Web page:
In light of two local pharmacies shuttering their doors Wednesday, some are pointing to an ongoing federal lawsuit industry experts say was set into motion by alleged wrongful penalties for prescriptions.
The fees are called pharmacy direct and indirect remuneration fees. They’re charged to pharmacies under Medicare Part D regulations in exchange for other parties, often referred to as pharmacy benefit managers, negotiating prices with drug manufacturers and providing reimbursements to pharmacies.
In September, Iowa-based Osterhaus Pharmacy filed a class-action lawsuit against CVS Health, Caremark and Aetna seeking damages for alleged violations of federal antitrust laws and state laws that govern contracts.
Osterhaus claims CVS’ pharmacy benefit manager asked for exorbitant and unfair fees to dispense prescriptions. Pharmacy benefit managers across the board have been under fire from regulators and legislators over rising drug costs.
Based on complicated and often variable formulas, the benefit managers charge pharmacies — often months after the prescriptions are filled — fees based on the cost of the drugs dispensed.
In the lawsuit, pharmacies complain the fees often exceed the amount pharmacies are reimbursed for drugs from Medicare.
The fees hit small, independent pharmacies the hardest because of their smaller budgets and cash flow.
In numerous reports, CVS says the allegations are without merit.
In an interview with TribLive on Wednesday, Leechburg Health Mart co-owner and pharmacist Alex Micklow said the lawsuit and ongoing reimbursement issues with insurance companies contributed to the closings of his and another Health Mart in Lower Burrell.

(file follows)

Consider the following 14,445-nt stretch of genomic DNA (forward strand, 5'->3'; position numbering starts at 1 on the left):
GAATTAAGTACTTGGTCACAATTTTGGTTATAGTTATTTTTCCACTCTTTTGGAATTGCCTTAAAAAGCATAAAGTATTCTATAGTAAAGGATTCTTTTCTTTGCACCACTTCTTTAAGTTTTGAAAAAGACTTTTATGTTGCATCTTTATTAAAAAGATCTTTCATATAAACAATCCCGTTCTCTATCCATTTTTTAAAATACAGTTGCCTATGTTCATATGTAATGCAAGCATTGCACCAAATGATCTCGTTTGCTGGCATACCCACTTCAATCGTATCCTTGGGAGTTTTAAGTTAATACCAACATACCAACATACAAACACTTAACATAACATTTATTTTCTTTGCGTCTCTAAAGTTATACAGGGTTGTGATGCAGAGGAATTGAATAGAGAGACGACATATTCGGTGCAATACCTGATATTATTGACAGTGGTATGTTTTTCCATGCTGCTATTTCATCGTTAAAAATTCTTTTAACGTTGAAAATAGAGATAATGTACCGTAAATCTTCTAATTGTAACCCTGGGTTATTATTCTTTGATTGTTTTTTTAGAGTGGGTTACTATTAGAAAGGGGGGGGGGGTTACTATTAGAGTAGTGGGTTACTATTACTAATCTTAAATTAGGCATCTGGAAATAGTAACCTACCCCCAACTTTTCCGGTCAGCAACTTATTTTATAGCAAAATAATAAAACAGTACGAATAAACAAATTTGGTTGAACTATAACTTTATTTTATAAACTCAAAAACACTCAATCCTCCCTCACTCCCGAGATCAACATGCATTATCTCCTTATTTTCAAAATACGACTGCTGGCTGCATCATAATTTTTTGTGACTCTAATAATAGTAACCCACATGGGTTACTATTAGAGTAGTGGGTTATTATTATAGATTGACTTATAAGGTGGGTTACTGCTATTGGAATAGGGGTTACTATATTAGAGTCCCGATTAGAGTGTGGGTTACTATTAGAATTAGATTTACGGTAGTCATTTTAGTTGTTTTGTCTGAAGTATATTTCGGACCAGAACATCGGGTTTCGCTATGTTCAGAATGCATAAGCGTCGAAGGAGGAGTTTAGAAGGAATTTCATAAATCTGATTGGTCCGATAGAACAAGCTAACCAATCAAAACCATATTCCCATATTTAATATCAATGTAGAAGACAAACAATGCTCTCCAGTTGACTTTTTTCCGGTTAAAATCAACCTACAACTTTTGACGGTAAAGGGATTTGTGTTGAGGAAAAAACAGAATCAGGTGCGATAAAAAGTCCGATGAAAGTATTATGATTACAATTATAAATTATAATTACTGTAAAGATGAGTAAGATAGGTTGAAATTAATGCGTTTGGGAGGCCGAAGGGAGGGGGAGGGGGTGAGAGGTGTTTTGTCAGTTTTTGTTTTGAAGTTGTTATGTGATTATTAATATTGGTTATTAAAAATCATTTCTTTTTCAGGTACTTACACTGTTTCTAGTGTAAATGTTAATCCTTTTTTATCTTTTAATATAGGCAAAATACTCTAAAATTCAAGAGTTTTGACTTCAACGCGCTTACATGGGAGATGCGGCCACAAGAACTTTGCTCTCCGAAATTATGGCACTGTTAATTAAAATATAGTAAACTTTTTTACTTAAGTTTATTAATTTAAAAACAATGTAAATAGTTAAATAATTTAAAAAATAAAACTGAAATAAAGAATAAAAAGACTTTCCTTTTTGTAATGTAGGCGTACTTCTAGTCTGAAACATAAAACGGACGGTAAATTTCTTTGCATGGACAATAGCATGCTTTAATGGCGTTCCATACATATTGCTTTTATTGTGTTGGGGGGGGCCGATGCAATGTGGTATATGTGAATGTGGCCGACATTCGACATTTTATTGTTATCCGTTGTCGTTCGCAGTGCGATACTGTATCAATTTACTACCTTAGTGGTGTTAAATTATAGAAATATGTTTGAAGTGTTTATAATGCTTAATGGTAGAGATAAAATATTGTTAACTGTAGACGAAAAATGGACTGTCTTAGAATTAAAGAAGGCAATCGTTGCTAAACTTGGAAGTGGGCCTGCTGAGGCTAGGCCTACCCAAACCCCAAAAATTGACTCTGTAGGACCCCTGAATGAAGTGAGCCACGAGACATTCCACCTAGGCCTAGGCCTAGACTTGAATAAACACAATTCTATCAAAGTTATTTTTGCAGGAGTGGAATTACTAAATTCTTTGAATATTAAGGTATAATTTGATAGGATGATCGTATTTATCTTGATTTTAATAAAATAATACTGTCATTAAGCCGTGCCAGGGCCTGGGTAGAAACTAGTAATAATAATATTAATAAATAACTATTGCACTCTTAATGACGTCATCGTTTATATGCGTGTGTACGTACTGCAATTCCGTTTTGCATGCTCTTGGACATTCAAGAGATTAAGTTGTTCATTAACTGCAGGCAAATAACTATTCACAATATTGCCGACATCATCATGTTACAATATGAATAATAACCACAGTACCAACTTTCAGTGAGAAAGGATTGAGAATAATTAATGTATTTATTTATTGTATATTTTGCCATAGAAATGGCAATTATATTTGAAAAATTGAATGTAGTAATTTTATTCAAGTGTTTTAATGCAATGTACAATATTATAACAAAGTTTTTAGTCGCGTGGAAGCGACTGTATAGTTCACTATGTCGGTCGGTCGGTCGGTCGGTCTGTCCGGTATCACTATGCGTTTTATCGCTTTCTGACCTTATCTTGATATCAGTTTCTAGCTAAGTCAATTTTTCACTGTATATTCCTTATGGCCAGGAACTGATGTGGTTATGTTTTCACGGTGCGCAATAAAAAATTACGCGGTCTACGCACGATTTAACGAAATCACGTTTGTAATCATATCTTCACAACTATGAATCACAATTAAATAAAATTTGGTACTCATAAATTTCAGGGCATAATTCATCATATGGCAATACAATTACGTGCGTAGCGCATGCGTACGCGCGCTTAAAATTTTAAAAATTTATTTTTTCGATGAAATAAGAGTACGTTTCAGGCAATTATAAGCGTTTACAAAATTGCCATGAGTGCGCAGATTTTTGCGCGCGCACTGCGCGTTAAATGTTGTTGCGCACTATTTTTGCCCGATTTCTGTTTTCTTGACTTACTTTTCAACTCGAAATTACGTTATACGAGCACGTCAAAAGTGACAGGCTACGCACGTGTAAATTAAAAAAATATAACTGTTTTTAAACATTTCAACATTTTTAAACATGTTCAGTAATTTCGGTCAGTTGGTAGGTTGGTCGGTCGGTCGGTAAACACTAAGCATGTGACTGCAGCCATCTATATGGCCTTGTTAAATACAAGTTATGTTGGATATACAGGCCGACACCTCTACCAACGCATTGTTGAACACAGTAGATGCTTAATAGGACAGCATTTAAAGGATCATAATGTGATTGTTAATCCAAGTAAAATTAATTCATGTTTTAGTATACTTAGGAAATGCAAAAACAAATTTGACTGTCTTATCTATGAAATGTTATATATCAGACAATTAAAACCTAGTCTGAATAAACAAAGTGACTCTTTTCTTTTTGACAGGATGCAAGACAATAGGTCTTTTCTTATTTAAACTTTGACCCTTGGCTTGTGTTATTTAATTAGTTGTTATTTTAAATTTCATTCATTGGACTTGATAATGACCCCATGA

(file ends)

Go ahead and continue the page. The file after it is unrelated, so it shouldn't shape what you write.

“Reimbursements are so bad, we’ve lost $100,000 since Dec. 1, 2023,” Micklow said.
That information didn’t surprise Sharon Gatewood, a professor at Virginia Commonwealth University’s School of Pharmacy. She said the class-action lawsuit stemmed from the direct and indirect remuneration fees with pharmacy benefit managers.
Gatewood noted Osterhaus is a well-known and established independent pharmacy. She said while the class-action lawsuit is trying to get the pharmacy reimbursed, it also aims to set a precedent nationwide. Pharmacy organizations already are talking about pharmacy benefit manager reform federally. Several states are looking to move legislation to help with such reform as well, she said.
She said the direct and indirect remuneration fees have gotten “out of control,” which has affected all pharmacies — but with independent pharmacies taking the biggest hit.
“What it’s ultimately going to do is create ‘pharmacy deserts’ and a decrease in patient access,” Gatewood said.
Gatewood said the case is “long overdue.” She encouraged people to contact their legislators about the issue.
Reporter: KELLEN STEPLER